Over the last century, volcanologists have been searching for a way to predict disastrous volcanic eruptions. Alfred T. Anderson, a UChicago professor who passed away in January, helped develop a theory that has since been used to save thousands.
Anderson, who studied volcanic rocks known as rhyolites, discovered that amidst a violent release of volcanic ash in a volcanic eruption, there is quartz with small amounts of glass made from silicate liquid. By studying the composition of the glass, Anderson came to understand how the magma evolved.
In 1995, Anderson published a paper, “Quantification of pre-eruptive exsolved gas contents in silicic magmas,” which discusses the telltale signs that a volcano is approaching an imminent eruption.
More specifically, the paper established a method of quantifying the distribution of pre-eruptive exsolved gas, which is gas made up of different forms of the same elements, in crystallizing magma. Generally, this gas contributes to the “formation of many hydrothermal ore deposits and to the fluxes of volatile species [water, carbon dioxide, and sulfur] from volcanic systems,” as stated in the paper. By sampling the concentrations of key molecules in the magma and in the air, scientists can now predict when eruptions will occur.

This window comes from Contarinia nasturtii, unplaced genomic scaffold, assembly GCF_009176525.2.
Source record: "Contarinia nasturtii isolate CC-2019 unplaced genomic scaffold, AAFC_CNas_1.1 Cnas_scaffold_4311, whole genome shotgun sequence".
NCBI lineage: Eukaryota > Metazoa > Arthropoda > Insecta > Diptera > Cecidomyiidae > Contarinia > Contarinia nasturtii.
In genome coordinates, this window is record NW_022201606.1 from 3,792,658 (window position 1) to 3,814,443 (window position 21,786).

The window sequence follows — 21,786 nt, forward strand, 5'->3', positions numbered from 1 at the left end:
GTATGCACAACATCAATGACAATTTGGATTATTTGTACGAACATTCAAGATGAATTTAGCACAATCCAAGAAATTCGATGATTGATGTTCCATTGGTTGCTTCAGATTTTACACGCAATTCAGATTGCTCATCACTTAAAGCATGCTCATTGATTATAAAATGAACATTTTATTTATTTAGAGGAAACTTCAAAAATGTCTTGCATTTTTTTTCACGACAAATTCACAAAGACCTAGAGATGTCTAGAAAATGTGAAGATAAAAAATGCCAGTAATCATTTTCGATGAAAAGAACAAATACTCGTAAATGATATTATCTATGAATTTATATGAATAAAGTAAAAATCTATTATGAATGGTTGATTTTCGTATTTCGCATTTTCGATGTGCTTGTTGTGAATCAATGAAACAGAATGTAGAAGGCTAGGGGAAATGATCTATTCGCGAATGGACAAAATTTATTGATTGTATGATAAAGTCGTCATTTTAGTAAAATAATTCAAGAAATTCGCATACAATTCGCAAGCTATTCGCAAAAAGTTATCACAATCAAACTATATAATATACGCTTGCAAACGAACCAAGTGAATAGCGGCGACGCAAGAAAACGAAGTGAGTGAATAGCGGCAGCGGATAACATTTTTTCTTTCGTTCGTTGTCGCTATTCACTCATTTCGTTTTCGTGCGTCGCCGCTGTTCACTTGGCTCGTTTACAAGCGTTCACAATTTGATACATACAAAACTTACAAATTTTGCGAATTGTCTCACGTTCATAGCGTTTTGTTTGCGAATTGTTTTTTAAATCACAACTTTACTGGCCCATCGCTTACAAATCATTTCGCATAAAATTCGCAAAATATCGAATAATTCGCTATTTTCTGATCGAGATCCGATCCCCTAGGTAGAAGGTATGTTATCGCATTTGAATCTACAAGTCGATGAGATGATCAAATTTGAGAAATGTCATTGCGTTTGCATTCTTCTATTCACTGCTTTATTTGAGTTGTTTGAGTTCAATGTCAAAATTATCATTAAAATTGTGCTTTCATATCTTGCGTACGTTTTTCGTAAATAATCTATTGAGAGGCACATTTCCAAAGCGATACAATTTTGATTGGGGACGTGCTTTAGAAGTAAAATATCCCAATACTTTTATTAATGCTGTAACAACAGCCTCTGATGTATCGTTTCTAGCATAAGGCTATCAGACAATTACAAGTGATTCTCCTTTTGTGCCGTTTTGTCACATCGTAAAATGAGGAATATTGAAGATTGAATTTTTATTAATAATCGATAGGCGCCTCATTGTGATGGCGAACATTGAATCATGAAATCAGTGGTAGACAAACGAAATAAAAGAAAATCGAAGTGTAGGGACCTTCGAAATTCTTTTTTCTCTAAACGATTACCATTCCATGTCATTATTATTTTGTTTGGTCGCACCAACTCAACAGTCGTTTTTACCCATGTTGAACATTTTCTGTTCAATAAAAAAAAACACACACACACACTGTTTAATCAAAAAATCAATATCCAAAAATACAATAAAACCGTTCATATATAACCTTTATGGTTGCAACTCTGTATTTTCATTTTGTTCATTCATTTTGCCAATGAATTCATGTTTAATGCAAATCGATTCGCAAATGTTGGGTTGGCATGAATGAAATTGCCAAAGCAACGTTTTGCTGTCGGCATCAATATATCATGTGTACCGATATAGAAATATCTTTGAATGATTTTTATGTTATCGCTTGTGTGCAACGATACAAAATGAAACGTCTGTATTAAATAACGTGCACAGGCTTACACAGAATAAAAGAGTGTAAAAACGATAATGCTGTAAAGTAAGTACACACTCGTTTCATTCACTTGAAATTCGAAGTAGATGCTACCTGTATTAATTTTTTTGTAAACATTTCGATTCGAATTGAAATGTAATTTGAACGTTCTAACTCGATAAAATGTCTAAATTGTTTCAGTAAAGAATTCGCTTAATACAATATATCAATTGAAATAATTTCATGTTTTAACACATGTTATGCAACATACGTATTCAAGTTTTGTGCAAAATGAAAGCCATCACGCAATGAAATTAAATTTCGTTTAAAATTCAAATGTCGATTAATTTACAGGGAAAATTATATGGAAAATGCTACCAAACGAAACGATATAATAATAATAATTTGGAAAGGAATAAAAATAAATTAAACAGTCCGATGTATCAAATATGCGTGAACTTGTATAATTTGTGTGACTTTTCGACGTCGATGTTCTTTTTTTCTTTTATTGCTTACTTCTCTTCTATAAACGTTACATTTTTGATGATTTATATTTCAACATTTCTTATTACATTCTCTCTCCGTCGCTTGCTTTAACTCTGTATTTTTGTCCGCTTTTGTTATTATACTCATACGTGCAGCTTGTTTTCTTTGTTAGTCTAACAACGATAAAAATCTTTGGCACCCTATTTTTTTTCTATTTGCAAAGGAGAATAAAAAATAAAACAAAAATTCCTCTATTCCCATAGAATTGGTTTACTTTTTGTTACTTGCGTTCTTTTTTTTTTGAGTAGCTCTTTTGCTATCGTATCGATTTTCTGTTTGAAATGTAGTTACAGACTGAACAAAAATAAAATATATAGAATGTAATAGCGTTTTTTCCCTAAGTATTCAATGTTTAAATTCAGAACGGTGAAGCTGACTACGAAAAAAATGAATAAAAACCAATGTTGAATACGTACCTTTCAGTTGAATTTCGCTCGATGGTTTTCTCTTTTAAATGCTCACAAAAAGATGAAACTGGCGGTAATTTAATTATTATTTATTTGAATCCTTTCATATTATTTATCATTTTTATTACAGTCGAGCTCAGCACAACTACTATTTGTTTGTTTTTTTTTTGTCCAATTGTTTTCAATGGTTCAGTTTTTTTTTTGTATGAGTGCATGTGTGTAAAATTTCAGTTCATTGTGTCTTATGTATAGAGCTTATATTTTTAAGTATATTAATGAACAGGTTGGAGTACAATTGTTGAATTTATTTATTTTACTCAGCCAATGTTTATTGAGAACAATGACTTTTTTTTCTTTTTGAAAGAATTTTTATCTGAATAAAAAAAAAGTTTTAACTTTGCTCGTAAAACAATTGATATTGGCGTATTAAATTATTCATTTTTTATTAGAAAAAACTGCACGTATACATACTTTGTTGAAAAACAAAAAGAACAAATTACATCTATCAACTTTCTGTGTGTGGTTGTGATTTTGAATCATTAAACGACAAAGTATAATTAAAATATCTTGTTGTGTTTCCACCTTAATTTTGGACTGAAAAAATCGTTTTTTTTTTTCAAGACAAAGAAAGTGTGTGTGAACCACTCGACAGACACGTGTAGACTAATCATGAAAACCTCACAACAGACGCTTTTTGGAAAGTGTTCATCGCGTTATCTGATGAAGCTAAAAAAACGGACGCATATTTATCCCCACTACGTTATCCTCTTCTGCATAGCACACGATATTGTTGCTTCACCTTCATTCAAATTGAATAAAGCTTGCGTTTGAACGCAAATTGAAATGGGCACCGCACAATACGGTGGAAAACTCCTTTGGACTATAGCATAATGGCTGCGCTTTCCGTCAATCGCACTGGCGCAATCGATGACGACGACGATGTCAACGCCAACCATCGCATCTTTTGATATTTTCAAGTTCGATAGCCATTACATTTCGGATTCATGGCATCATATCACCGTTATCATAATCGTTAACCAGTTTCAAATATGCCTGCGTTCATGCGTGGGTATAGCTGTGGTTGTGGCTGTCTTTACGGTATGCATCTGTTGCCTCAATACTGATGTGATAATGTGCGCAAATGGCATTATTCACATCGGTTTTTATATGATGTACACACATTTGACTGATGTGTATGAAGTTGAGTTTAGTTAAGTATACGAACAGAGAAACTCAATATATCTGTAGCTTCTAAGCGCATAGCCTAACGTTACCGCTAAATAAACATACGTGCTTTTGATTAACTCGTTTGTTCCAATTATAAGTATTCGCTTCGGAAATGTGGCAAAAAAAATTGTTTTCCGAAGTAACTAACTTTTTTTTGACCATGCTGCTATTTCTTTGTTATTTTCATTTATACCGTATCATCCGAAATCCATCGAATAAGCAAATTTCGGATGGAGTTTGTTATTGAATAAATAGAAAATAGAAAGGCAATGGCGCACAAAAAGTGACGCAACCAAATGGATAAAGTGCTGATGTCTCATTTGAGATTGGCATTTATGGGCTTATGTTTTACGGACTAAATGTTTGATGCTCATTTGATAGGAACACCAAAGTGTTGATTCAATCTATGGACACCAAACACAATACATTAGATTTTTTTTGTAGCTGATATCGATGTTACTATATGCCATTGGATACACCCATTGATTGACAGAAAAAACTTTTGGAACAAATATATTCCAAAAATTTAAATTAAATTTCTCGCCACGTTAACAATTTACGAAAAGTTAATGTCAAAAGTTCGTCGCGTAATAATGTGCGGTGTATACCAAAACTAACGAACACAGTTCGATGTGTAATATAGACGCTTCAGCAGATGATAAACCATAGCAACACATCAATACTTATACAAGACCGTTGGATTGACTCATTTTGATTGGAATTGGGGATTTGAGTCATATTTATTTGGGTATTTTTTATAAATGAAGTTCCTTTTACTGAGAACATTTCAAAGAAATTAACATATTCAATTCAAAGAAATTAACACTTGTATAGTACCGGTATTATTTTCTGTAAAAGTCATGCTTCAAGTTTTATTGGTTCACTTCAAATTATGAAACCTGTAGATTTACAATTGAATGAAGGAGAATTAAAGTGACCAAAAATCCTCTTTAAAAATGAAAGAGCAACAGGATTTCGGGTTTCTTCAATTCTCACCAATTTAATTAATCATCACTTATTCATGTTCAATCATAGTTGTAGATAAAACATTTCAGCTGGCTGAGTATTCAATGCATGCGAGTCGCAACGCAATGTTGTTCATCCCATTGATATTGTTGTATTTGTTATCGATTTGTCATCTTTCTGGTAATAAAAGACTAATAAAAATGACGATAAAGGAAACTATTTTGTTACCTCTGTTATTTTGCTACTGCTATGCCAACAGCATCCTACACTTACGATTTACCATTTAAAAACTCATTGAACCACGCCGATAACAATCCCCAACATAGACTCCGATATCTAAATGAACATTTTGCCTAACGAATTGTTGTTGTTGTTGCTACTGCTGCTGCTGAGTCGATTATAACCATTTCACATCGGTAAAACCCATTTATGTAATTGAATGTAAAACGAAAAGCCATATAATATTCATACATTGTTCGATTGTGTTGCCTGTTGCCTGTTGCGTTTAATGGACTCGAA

As a result of his work, Anderson received the 2001 Normal L. Bowen award, one of the most prestigious awards for volcanology, geochemistry, and petrology. Upon presenting the award, Charles Bacon of the U.S. Geological Survey said that the organization recognized Anderson “for his pioneering work on melt inclusions and his leadership in this burgeoning field, particularly in the last decade.”
Beyond his work in the laboratory, Anderson was a well-respected teacher and mentor to undergraduates at the University. He taught many classes throughout his career, including Introduction to Mineralogy, Field Course in Geology and Geophysics, and Physical Principles in Geology.
Anderson would often bring students on geological treks to Hawaii and Iceland. “Here [in Chicago] there’s not a whole lot of geology; it’s flat. We are topographically challenged,” Andy Davis, one of Anderson’s long-time colleagues and coauthors, said in an interview with The Maroon.
Upon receiving the 2001 Bowen Award in Volcanology, Anderson mentioned that during his years of teaching at UChicago, “I came to rely increasingly on students, and I want to emphasize their extremely valuable contributions.”
Davis called Anderson a “very dedicated teacher.” As a colleague, Davis said, Anderson was “one of the really nice guys in the department. Never had a bad word to say about anybody and that was pretty striking…. He was certainly greatly appreciated here.”
Anderson also interacted with UChicago students in a more casual manner, serving as a resident master in Snell-Hitchcock beginning in 1969. Anderson and his wife Caroline were devoted residential heads, often throwing parties and arranging activities for their students.
Professor Anderson passed away January 15 at the age of 82. He is survived by his sister Almeda, his wife Caroline, his sons Eric and Doug, and his grandchildren Payton, Quincy, Gisele, and Sonia.